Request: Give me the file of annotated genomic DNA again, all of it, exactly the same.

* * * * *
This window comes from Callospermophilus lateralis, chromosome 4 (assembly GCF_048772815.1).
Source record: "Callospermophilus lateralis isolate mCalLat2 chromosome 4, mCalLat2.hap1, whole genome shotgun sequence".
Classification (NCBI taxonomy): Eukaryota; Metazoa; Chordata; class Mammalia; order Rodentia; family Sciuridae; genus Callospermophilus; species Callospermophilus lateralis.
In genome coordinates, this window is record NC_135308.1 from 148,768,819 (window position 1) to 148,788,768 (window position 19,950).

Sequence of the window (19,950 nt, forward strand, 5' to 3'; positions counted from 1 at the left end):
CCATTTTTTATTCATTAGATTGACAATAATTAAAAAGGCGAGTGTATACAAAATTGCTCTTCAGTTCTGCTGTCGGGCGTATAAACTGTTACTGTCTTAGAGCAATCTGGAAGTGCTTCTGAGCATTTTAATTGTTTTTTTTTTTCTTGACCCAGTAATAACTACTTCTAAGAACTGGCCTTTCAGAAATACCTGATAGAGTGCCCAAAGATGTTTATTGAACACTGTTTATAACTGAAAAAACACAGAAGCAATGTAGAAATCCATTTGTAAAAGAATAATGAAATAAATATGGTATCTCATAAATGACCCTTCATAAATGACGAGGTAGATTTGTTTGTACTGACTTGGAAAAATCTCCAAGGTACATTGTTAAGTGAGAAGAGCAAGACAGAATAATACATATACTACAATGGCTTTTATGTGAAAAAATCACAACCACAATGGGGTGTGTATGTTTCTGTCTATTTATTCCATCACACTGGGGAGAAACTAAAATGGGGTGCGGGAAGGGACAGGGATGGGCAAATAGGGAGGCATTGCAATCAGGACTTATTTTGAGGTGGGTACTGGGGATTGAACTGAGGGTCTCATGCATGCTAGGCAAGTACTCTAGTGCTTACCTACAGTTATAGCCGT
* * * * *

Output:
This window comes from Callospermophilus lateralis, chromosome 4 (assembly GCF_048772815.1).
Source record: "Callospermophilus lateralis isolate mCalLat2 chromosome 4, mCalLat2.hap1, whole genome shotgun sequence".
Classification (NCBI taxonomy): Eukaryota; Metazoa; Chordata; class Mammalia; order Rodentia; family Sciuridae; genus Callospermophilus; species Callospermophilus lateralis.
In genome coordinates, this window is record NC_135308.1 from 148,768,819 (window position 1) to 148,788,768 (window position 19,950).

Sequence of the window (19,950 nt, forward strand, 5' to 3'; positions counted from 1 at the left end):
CCATTTTTTATTCATTAGATTGACAATAATTAAAAAGGCGAGTGTATACAAAATTGCTCTTCAGTTCTGCTGTCGGGCGTATAAACTGTTACTGTCTTAGAGCAATCTGGAAGTGCTTCTGAGCATTTTAATTGTTTTTTTTTTTCTTGACCCAGTAATAACTACTTCTAAGAACTGGCCTTTCAGAAATACCTGATAGAGTGCCCAAAGATGTTTATTGAACACTGTTTATAACTGAAAAAACACAGAAGCAATGTAGAAATCCATTTGTAAAAGAATAATGAAATAAATATGGTATCTCATAAATGACCCTTCATAAATGACGAGGTAGATTTGTTTGTACTGACTTGGAAAAATCTCCAAGGTACATTGTTAAGTGAGAAGAGCAAGACAGAATAATACATATACTACAATGGCTTTTATGTGAAAAAATCACAACCACAATGGGGTGTGTATGTTTCTGTCTATTTATTCCATCACACTGGGGAGAAACTAAAATGGGGTGCGGGAAGGGACAGGGATGGGCAAATAGGGAGGCATTGCAATCAGGACTTATTTTGAGGTGGGTACTGGGGATTGAACTGAGGGTCTCATGCATGCTAGGCAAGTACTCTAGTGCTTACCTACAGTTATAGCCGT